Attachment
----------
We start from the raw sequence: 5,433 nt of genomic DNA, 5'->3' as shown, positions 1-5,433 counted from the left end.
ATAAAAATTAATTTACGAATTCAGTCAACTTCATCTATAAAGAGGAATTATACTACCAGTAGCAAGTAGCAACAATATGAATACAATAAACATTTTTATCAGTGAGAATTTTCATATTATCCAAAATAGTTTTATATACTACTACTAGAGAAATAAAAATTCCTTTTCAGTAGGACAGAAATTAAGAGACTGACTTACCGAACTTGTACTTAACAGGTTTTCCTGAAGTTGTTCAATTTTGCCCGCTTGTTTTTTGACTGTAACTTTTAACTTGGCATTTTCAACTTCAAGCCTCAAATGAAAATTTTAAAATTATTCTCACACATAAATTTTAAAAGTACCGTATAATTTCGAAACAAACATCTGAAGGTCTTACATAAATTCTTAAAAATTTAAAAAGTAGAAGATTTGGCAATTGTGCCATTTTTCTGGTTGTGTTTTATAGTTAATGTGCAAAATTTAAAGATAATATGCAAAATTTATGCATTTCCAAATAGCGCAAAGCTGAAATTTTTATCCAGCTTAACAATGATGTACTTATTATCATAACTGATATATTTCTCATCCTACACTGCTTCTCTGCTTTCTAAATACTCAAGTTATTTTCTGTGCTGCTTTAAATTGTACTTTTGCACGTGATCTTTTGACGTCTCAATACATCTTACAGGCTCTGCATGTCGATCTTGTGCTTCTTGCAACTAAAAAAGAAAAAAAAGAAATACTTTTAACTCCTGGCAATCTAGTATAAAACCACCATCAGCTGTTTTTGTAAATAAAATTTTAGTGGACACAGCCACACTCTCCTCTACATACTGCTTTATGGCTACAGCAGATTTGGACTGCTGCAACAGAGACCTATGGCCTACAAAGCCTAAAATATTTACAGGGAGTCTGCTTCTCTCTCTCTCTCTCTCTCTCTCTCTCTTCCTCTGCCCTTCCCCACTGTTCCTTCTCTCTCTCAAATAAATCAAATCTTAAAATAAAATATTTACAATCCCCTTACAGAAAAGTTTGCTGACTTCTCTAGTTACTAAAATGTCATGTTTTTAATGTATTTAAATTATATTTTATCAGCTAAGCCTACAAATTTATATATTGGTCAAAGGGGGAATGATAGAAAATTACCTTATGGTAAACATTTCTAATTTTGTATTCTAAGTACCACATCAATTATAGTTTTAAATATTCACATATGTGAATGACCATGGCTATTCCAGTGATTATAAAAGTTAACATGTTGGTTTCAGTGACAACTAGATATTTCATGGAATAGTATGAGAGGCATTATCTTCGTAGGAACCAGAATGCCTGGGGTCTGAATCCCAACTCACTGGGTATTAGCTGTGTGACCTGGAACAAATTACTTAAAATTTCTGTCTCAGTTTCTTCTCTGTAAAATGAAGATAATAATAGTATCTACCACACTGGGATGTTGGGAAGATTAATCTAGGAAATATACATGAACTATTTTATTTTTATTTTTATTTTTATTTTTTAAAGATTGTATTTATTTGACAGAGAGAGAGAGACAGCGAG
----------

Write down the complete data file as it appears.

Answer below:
We start from the raw sequence: 5,433 nt of genomic DNA, 5'->3' as shown, positions 1-5,433 counted from the left end.
ATAAAAATTAATTTACGAATTCAGTCAACTTCATCTATAAAGAGGAATTATACTACCAGTAGCAAGTAGCAACAATATGAATACAATAAACATTTTTATCAGTGAGAATTTTCATATTATCCAAAATAGTTTTATATACTACTACTAGAGAAATAAAAATTCCTTTTCAGTAGGACAGAAATTAAGAGACTGACTTACCGAACTTGTACTTAACAGGTTTTCCTGAAGTTGTTCAATTTTGCCCGCTTGTTTTTTGACTGTAACTTTTAACTTGGCATTTTCAACTTCAAGCCTCAAATGAAAATTTTAAAATTATTCTCACACATAAATTTTAAAAGTACCGTATAATTTCGAAACAAACATCTGAAGGTCTTACATAAATTCTTAAAAATTTAAAAAGTAGAAGATTTGGCAATTGTGCCATTTTTCTGGTTGTGTTTTATAGTTAATGTGCAAAATTTAAAGATAATATGCAAAATTTATGCATTTCCAAATAGCGCAAAGCTGAAATTTTTATCCAGCTTAACAATGATGTACTTATTATCATAACTGATATATTTCTCATCCTACACTGCTTCTCTGCTTTCTAAATACTCAAGTTATTTTCTGTGCTGCTTTAAATTGTACTTTTGCACGTGATCTTTTGACGTCTCAATACATCTTACAGGCTCTGCATGTCGATCTTGTGCTTCTTGCAACTAAAAAAGAAAAAAAAGAAATACTTTTAACTCCTGGCAATCTAGTATAAAACCACCATCAGCTGTTTTTGTAAATAAAATTTTAGTGGACACAGCCACACTCTCCTCTACATACTGCTTTATGGCTACAGCAGATTTGGACTGCTGCAACAGAGACCTATGGCCTACAAAGCCTAAAATATTTACAGGGAGTCTGCTTCTCTCTCTCTCTCTCTCTCTCTCTCTCTTCCTCTGCCCTTCCCCACTGTTCCTTCTCTCTCTCAAATAAATCAAATCTTAAAATAAAATATTTACAATCCCCTTACAGAAAAGTTTGCTGACTTCTCTAGTTACTAAAATGTCATGTTTTTAATGTATTTAAATTATATTTTATCAGCTAAGCCTACAAATTTATATATTGGTCAAAGGGGGAATGATAGAAAATTACCTTATGGTAAACATTTCTAATTTTGTATTCTAAGTACCACATCAATTATAGTTTTAAATATTCACATATGTGAATGACCATGGCTATTCCAGTGATTATAAAAGTTAACATGTTGGTTTCAGTGACAACTAGATATTTCATGGAATAGTATGAGAGGCATTATCTTCGTAGGAACCAGAATGCCTGGGGTCTGAATCCCAACTCACTGGGTATTAGCTGTGTGACCTGGAACAAATTACTTAAAATTTCTGTCTCAGTTTCTTCTCTGTAAAATGAAGATAATAATAGTATCTACCACACTGGGATGTTGGGAAGATTAATCTAGGAAATATACATGAACTATTTTATTTTTATTTTTATTTTTATTTTTTAAAGATTGTATTTATTTGACAGAGAGAGAGAGACAGCGAG